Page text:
Yeah, the stuff about active recall is particularly interesting to me because I remember when I was doing I think GCSE in particular I got better at A-levels, was a lack of that active record because I think what I was doing was, if I didn't test to know, to see if I knew at the time, I could just, you know…
You could you fool yourself into thinking you'd learned it. And it's very, very nice to say, ‘Oh, I put in a half an hour of revision. Well done, me. Gold Star.’ But if you haven't learned anything, that's misguided praise for yourself. You've got to make sure you're learning, and I really stress it's about being efficient and learning what techniques are an efficient use of your time.
Because there may be one student who can sit there making revision notes for 4 hours and think they've done a great job and learned very little. And a different student who spent half an hour with really intensive active revision, they've been more efficient. So you've got to think about that efficiency and doing what actually works.
100%. And you mentioned loads of brilliant revision techniques there and things for students to try, but for some students they need more help. It's just natural to them that they need more help. And I'd love to know what additional academic support does Lingfield College offer to GCSE and A-level students.
Well, the main thing is if students need help, all they need to do is ask and our teachers will provide virtually anything they need. Now, I won't say anything they need, but our teachers are available and it's really on the students to identify when they're struggling and they need that help. So some of the examples that we have is for in the sixth form, there's after-school study every day during the week there are Saturday sessions, The students can come in and just get on with their work.
So that's almost more providing a time and space for them to get help. But equally, there are virtually endless department clinics and those are run after school. Those run at lunchtimes where students can go and get targeted help from their teachers to make sure they're learning the things they need to do for specific subjects. Same for GCSE. There are lunchtime clubs and after-school clinics where they can go and get direct help from their teachers to work on whatever they think they need to work on, or if they're not sure what they need to work on, then the teachers can direct them.
We also have Saturday school for Year 11 students, where most Saturdays throughout the year they can come in, have 3 hours and just crack on with their work.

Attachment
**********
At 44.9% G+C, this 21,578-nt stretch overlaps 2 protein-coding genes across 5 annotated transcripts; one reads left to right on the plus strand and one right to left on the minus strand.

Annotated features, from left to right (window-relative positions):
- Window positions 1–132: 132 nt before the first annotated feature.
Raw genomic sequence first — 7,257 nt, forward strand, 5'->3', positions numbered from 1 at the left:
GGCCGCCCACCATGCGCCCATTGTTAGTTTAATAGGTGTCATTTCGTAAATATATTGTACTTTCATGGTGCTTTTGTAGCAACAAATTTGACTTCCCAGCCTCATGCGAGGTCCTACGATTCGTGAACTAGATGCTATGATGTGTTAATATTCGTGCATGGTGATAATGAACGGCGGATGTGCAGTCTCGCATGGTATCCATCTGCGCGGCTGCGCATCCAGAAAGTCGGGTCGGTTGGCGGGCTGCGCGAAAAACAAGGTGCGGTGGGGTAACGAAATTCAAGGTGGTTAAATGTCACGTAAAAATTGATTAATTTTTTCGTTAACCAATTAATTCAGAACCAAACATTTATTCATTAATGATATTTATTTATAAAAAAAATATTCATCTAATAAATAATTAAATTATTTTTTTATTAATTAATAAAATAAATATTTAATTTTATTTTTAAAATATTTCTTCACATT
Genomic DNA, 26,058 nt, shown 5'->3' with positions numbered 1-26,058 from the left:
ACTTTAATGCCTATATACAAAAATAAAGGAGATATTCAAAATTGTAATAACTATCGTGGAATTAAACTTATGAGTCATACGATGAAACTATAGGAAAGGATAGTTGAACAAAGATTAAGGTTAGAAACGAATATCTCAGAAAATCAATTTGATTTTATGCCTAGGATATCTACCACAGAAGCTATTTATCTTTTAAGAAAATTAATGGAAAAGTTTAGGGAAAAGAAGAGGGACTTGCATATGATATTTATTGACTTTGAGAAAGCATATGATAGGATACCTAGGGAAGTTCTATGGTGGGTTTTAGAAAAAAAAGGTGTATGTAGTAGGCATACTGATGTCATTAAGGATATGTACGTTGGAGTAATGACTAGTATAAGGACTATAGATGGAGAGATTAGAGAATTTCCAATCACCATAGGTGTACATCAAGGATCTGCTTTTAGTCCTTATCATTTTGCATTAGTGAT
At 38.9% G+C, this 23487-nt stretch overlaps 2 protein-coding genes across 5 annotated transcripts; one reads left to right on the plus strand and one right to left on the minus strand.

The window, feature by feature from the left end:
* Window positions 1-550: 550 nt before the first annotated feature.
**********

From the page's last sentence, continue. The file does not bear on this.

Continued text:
Absolutely. And I think, you know, sometimes people might think, ‘Oh, I'm not going to come into school on a Saturday. That's because, you know, I've done something wrong, or I need extra academic help because I'm not smart enough or all those type of things. But a lot of the time it's just you've got to get over that mental hurdle because it'll pay you back in dividends later on.
Absolutely. And actually, Saturday school, the point is just providing a distraction-free space for students to work and those who come in tend to come back again because they realise they've started their Saturday with 3 hours of solid work, with no one telling them what they have to do. They choose their direction. It will have been productive because it will have been teacher supervised.
So they've had a nice, quiet space. And I think the benefit that many don't see is the rest of their weekend is going to be less stressful because they'll start a Saturday feeling like they've gotten ahead. They've spent on 3 hours work. They get home on that Saturday at lunchtime and they're well ahead with where they expected to be instead of the more common approach of waking up Saturday morning, avoiding work, spending Saturdays slightly anxious about work and not getting it done as well as they'd like to. And then Sunday there's more work to do. And actually then anxiety builds over the course of the weekend. If you get it all done Saturday morning, the rest of the weekend is a much calmer, enjoyable experience and that's why many students come back again Saturday after Saturday.
It is not a punishment. It is something most students choose to come to. Occasionally, we will request that students come to compulsory Saturday school based on their performance in mock exams and things, but the vast majority of students are there by choice and they find it really beneficial.